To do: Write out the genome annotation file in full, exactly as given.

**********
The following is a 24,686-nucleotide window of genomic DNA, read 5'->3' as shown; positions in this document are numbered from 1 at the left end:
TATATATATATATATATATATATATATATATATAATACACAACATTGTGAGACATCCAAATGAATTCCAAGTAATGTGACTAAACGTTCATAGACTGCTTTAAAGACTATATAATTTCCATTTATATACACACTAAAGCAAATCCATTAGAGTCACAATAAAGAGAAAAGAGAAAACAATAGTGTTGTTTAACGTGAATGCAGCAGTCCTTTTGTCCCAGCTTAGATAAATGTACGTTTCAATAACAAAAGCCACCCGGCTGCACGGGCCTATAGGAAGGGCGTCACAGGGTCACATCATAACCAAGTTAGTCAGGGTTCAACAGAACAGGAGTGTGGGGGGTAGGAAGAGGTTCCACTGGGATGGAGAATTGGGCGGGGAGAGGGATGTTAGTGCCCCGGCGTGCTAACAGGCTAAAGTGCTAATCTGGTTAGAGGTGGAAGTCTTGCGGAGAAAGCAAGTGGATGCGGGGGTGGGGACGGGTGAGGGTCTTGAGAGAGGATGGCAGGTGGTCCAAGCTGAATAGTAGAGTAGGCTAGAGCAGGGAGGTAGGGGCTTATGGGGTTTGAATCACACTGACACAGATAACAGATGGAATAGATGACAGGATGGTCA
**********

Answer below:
The following is a 24,686-nucleotide window of genomic DNA, read 5'->3' as shown; positions in this document are numbered from 1 at the left end:
TATATATATATATATATATATATATATATATATAATACACAACATTGTGAGACATCCAAATGAATTCCAAGTAATGTGACTAAACGTTCATAGACTGCTTTAAAGACTATATAATTTCCATTTATATACACACTAAAGCAAATCCATTAGAGTCACAATAAAGAGAAAAGAGAAAACAATAGTGTTGTTTAACGTGAATGCAGCAGTCCTTTTGTCCCAGCTTAGATAAATGTACGTTTCAATAACAAAAGCCACCCGGCTGCACGGGCCTATAGGAAGGGCGTCACAGGGTCACATCATAACCAAGTTAGTCAGGGTTCAACAGAACAGGAGTGTGGGGGGTAGGAAGAGGTTCCACTGGGATGGAGAATTGGGCGGGGAGAGGGATGTTAGTGCCCCGGCGTGCTAACAGGCTAAAGTGCTAATCTGGTTAGAGGTGGAAGTCTTGCGGAGAAAGCAAGTGGATGCGGGGGTGGGGACGGGTGAGGGTCTTGAGAGAGGATGGCAGGTGGTCCAAGCTGAATAGTAGAGTAGGCTAGAGCAGGGAGGTAGGGGCTTATGGGGTTTGAATCACACTGACACAGATAACAGATGGAATAGATGACAGGATGGTCA